Home / News / Advantages and Disadvantages of Platinum-plated Titanium Anode
May. 16, 2022
Platinum-plated titanium anodes have successfully replaced lead anodes as the new favorite for applied current cathodic protection because of their low maintenance costs and higher deposition quality and consistency.
Platinum has the advantages of electrochemical inertness, mechanical strength, workability and good electrical conductivity. However, it is very expensive. The development of platinum on titanium and platinum on tantalum (plating and cladding) materials has opened up the feasibility of using these materials as anode materials for metal finishing and cathodic protection systems in critical applications.
When used as an anode in aqueous media such as seawater, titanium forms a stable insulating oxide film on the surface that is stable below a certain breakdown voltage, thus preventing the flow of current between the aqueous media and the anode. In the marine environment, the oxide formed on titanium can withstand 12 volts, beyond which the insulating barrier is broken and the current begins the corrosion process. For example, the USS Seawolf has an automatic corrosion protection system based on platinum-plated anodes. The use of platinum on titanium (or platinum on tantalum) anodes allows cathodic protection systems with reasonable current densities and low cost to protect nuclear-powered submarines from degradation over the long term.
In hard chrome plating applications, the platinum on titanium anodes is environmentally friendly because they are lead-free. They maintain geometry for nearly three years, ensuring low downtime and reducing employee health risks because there is no lead chromate to dispose of. Compared to lead anodes, platinum titanium anodes have a lower energy loss.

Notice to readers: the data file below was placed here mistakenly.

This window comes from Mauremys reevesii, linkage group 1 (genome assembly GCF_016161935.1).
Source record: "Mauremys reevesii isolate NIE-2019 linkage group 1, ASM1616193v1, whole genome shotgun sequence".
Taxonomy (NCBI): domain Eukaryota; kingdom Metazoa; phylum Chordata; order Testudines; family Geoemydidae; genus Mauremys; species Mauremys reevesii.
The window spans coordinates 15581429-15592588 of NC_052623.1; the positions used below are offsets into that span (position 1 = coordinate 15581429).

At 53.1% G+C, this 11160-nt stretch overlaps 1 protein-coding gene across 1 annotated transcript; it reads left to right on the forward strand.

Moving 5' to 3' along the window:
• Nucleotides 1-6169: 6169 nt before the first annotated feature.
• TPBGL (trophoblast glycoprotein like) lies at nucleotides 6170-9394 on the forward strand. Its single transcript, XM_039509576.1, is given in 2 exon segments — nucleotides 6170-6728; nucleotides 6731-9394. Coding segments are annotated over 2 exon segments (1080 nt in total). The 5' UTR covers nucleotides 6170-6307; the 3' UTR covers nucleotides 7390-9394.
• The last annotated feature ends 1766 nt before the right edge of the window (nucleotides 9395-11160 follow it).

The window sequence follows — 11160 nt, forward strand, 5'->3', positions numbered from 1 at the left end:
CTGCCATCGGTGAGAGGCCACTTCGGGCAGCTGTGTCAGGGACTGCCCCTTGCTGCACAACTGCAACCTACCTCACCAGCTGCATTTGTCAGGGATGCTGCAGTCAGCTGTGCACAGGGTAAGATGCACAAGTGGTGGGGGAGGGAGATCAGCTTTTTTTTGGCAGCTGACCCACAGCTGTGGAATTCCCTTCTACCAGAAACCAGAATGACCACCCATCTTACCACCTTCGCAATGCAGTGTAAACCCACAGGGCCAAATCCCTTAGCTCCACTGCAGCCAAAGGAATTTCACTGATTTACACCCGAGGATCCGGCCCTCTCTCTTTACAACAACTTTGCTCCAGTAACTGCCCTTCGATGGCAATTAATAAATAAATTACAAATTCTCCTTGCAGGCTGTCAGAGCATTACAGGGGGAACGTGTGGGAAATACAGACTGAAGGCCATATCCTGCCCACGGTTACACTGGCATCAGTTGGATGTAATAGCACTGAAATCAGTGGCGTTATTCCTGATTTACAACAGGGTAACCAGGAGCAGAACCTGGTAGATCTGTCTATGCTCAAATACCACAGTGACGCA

The consumption rate of platinum on platinized titanium anodes is very low and proportional to the current. In the case of deep well bed applications, platinum-plated titanium anodes are a manageable, non-fragile alternative to magnetite or graphite anodes because they have small diameter holes, thus also saving on deep drilling costs.
Platinum-plated titanium anodes synergistically combine the favorable electrochemical properties of platinum (Pt) with the corrosion resistance and other properties of titanium.
The adoption of platinum-plated and platinum-coated anodes offers designers of applied current cathodic protection (ICCP) systems more novel options and choices, as the additional benefits offered by anodes made from composites of titanium-on-platinum and tantalum-on-platinum are game changers. corrosion protection industry, leading to their widespread adoption.
Primary cell materials typically used for anodes, such as magnesium and zinc, are not preferred materials because they are bulky, costly to maintain and must be replaced frequently.
As a base material for platinum-plated anodes, titanium has the disadvantage of lower electrical conductivity compared to niobium or copper. The low breakdown voltage is also an important limitation for applications involving chloride media. the lower operating voltage of 8 volts reduces the current density. Platinum on titanium substrate anodes is used for applications where lower conductivity and breakdown potential are not considered. For better conductivity, platinum-plated titanium anodes with copper cores are sometimes used.
Applications of platinum-plated titanium anodes are limited to those electrolytes that do not react with titanium. They cannot be used in chromium baths containing fluoride.
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